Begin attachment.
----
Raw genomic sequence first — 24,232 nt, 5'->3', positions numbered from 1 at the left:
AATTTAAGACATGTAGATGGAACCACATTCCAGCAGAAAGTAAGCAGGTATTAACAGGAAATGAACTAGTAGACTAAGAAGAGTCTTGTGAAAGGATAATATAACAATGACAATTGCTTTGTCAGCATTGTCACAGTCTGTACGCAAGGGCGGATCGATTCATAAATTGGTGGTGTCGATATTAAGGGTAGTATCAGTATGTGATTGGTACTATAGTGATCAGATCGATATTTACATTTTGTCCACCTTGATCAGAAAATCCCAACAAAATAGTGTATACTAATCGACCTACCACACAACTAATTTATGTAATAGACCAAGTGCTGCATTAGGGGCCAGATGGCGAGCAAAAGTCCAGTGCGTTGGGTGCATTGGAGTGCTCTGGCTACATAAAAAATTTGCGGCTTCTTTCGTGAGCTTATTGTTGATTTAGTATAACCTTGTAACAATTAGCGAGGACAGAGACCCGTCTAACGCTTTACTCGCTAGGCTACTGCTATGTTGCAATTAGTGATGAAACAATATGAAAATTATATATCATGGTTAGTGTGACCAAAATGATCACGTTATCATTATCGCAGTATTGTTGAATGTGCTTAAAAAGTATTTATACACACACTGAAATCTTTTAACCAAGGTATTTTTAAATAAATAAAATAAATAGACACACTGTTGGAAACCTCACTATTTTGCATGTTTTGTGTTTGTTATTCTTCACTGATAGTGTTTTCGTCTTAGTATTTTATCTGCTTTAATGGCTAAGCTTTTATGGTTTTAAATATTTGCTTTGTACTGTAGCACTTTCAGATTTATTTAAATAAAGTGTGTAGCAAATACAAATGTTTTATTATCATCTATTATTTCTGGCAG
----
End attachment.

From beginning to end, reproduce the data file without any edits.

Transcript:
Raw genomic sequence first — 24,232 nt, 5'->3', positions numbered from 1 at the left:
AATTTAAGACATGTAGATGGAACCACATTCCAGCAGAAAGTAAGCAGGTATTAACAGGAAATGAACTAGTAGACTAAGAAGAGTCTTGTGAAAGGATAATATAACAATGACAATTGCTTTGTCAGCATTGTCACAGTCTGTACGCAAGGGCGGATCGATTCATAAATTGGTGGTGTCGATATTAAGGGTAGTATCAGTATGTGATTGGTACTATAGTGATCAGATCGATATTTACATTTTGTCCACCTTGATCAGAAAATCCCAACAAAATAGTGTATACTAATCGACCTACCACACAACTAATTTATGTAATAGACCAAGTGCTGCATTAGGGGCCAGATGGCGAGCAAAAGTCCAGTGCGTTGGGTGCATTGGAGTGCTCTGGCTACATAAAAAATTTGCGGCTTCTTTCGTGAGCTTATTGTTGATTTAGTATAACCTTGTAACAATTAGCGAGGACAGAGACCCGTCTAACGCTTTACTCGCTAGGCTACTGCTATGTTGCAATTAGTGATGAAACAATATGAAAATTATATATCATGGTTAGTGTGACCAAAATGATCACGTTATCATTATCGCAGTATTGTTGAATGTGCTTAAAAAGTATTTATACACACACTGAAATCTTTTAACCAAGGTATTTTTAAATAAATAAAATAAATAGACACACTGTTGGAAACCTCACTATTTTGCATGTTTTGTGTTTGTTATTCTTCACTGATAGTGTTTTCGTCTTAGTATTTTATCTGCTTTAATGGCTAAGCTTTTATGGTTTTAAATATTTGCTTTGTACTGTAGCACTTTCAGATTTATTTAAATAAAGTGTGTAGCAAATACAAATGTTTTATTATCATCTATTATTTCTGGCAG